Patent reform needs to go further

The US Supreme Court is currently hearing arguments in a case that could result in tighter rules for new patents. By dancing around the meaning of the word "obvious," the result, hopefully, is a ruling that makes it harder for patents that are truly obvious (even though some patent examiner judged them somehow to be "non-obvious") from seeing the light of day.

The US Supreme Court is currently hearing arguments in a case that could result in tighter rules for new patents. By dancing around the meaning of the word "obvious," the result, hopefully, is a ruling that makes it harder for patents that are truly obvious (even though some patent examiner judged them somehow to be "non-obvious") from seeing the light of day.

This is all well and good, and rules surrounding the grant of patents - particularly in the software realm - need to be tightened. However, patents are still based on a system wherein unlimited monopoly rights are granted on ideas for 20 years, which is a long time for chemicals used in pharmaceutical products, but is an eternity in software markets.

I've voiced my opposition in the past to software patents (here and here are good examples). That does not mean, however, that I think patents are particularly "unnatural," nor that there isn't sound economic theory underlying the grant of such monopoly rights. What matters is whether such grants yield good results, which is the same justification we use when we grant someone ownership of physical assets.

Patents are as illusory a concept as physical property rights. The fact that I "own" the PC upon which I am writing this blog is no more inherent to the PC than the fact that I "own" a script I might write, or "own" the idea encapsulated in a patent. Ownership of physical property grants me certain monopoly rights that are more extensive than those associated with "intellectual" property. I own that property as long as I live, and can even pass it on to another person of my choosing when I die. My monopoly rights on that property are (nearly) absolute (limits do exist; I can't run a ballistic missile factory in my backyard, or dump mercury into the groundwater that runs under my property), and if they extend over a wide enough range, can curtail options available to other people.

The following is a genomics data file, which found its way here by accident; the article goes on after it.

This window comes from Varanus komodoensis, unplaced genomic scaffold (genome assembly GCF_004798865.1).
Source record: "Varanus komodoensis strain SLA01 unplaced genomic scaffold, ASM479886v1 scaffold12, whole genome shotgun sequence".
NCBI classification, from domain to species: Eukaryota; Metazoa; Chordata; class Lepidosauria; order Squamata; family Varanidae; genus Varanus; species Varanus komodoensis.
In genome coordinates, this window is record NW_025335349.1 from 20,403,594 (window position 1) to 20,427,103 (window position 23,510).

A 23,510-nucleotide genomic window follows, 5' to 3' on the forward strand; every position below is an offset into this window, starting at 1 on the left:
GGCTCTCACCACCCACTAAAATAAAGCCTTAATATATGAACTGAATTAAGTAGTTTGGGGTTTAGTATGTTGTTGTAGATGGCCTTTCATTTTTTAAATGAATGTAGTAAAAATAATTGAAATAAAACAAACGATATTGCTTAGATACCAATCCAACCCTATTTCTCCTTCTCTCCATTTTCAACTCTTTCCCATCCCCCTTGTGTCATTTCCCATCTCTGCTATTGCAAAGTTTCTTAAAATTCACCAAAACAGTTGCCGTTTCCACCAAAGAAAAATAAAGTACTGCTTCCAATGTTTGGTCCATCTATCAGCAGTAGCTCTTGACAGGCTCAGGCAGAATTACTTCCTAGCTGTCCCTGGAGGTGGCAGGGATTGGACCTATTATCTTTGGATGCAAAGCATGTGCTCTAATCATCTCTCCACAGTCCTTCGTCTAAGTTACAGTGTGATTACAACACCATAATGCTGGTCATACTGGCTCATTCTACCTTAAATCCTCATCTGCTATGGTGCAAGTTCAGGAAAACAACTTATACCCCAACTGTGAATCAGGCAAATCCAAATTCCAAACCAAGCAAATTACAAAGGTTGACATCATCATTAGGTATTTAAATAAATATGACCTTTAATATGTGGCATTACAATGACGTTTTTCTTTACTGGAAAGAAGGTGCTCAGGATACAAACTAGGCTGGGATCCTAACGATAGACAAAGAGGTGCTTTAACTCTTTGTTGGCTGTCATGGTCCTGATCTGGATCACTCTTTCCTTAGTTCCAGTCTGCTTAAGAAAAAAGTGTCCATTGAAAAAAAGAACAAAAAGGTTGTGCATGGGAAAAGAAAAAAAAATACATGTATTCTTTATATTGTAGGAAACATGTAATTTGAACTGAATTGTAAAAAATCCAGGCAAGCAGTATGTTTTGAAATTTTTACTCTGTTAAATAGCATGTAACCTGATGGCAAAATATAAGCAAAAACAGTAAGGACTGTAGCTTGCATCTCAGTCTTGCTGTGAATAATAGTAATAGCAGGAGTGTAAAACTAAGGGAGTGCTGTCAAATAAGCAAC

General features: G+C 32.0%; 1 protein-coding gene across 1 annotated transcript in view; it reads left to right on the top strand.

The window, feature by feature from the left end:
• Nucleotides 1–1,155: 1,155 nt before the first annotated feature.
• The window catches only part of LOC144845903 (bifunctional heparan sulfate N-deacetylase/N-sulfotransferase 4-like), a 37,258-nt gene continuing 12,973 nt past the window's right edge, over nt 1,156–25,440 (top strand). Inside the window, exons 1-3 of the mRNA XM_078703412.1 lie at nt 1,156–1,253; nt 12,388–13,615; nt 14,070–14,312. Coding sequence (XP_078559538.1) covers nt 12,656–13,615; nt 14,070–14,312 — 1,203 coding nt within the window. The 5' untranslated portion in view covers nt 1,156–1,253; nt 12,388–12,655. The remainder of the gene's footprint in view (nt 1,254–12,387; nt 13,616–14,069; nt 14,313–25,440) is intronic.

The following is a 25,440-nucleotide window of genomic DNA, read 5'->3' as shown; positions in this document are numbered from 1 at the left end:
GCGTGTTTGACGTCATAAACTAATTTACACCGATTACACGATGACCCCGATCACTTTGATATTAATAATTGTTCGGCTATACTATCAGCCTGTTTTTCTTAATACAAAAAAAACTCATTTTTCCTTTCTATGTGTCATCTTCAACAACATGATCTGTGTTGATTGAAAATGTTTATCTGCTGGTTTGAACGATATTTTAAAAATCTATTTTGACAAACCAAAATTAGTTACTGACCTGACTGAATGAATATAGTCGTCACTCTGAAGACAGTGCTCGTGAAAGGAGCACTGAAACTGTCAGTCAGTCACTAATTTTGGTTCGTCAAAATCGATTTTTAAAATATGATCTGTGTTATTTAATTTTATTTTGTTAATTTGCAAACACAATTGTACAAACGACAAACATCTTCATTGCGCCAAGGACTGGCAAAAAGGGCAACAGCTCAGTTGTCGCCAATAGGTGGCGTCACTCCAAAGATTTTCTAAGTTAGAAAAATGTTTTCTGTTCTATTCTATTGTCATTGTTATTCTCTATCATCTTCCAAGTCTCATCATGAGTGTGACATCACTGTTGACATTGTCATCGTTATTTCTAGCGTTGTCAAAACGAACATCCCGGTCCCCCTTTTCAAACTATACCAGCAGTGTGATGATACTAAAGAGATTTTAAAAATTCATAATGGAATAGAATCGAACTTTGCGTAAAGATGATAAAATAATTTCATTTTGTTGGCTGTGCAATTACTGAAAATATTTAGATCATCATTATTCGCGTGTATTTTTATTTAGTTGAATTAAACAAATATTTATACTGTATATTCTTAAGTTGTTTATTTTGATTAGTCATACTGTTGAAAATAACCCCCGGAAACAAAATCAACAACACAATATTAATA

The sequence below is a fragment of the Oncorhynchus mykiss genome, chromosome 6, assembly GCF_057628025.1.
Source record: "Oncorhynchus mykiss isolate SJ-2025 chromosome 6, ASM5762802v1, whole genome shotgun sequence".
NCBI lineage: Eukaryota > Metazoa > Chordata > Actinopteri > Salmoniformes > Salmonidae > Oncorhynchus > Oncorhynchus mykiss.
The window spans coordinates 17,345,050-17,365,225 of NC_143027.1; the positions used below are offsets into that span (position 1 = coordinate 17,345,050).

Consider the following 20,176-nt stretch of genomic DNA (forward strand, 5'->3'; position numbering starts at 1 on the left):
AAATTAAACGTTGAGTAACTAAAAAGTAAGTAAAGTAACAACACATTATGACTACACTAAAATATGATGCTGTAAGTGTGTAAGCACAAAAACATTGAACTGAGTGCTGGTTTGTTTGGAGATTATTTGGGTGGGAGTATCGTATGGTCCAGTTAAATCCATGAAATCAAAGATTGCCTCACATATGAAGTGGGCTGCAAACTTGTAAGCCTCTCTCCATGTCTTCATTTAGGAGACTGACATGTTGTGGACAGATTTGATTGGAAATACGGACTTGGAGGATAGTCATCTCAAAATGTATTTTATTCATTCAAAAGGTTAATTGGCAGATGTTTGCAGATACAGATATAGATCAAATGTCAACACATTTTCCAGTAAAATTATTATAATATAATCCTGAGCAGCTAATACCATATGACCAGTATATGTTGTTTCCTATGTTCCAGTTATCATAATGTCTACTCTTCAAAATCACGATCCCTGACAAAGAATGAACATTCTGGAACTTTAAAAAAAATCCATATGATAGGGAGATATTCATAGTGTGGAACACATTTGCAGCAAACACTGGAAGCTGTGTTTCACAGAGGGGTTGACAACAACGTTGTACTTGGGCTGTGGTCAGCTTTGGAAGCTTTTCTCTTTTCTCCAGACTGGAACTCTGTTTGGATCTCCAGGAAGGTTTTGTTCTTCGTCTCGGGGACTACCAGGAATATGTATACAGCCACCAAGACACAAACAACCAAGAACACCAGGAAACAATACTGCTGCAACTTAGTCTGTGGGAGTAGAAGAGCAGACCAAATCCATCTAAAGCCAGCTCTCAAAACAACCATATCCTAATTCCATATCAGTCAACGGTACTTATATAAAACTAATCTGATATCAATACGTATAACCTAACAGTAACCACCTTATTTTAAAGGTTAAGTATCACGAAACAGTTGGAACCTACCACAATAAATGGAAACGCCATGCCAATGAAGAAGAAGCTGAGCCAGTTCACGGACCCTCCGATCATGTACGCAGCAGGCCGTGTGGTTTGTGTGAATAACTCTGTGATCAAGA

We allow such monopoly rights, however, because it is a useful fantasy that generates much social good. Property rights are what underlie the incentives which motivate enterpreneurs to create companies that create the goods that enable us to have this conversation in a digital forum (now, say that fives times really fast). Property rights are useful, and that is the only reason market economies choose to define and defend them.

Patents are a useful fantasy, at least to the extent that it creates incentives to spend money conducting research that will advance human knowledge. In an incentive-based economy, easily-copied technology that is expensive to develop is less likely to be pursued. A cure for cancer is likely to be something that is easily copied. If someone spends 10 billion finding that cure only to face the prospect of low-cost clones of the result, they aren't likely to spend the initial 10 billion required to find it.

Patents were created to bridge this gap, providing incentives in much the same way property rights incentivize enterpreneurs to create products by ensuring that all benefits from use of that property accrue to the property holder. Unfortunately, the patent incentive principle has proven less useful when extended to the realm of software and "business processes."

Who can look at the EOLAS patent and think it is sensible for someone to own for the next 20 years the notion of binary extensions that are automatically loaded by a web browser? What about the patented LZW compression algorithm used in the GIF file format and which Unisys started to enforce only after GIF had become a standard graphics technology used in web sites (the LZW patent has since expired)? What of the patent used recently against RIM (maker of the popular Blackberry wireless email product) that claimed ownership of the concept of wireless transfer of email, or the "one click" patent Amazon used to block a similar payment layout at Barnes & Noble?

Would these ideas be created in the absence of patents? Clearly, the answer is "yes," which begs the question: why protect them?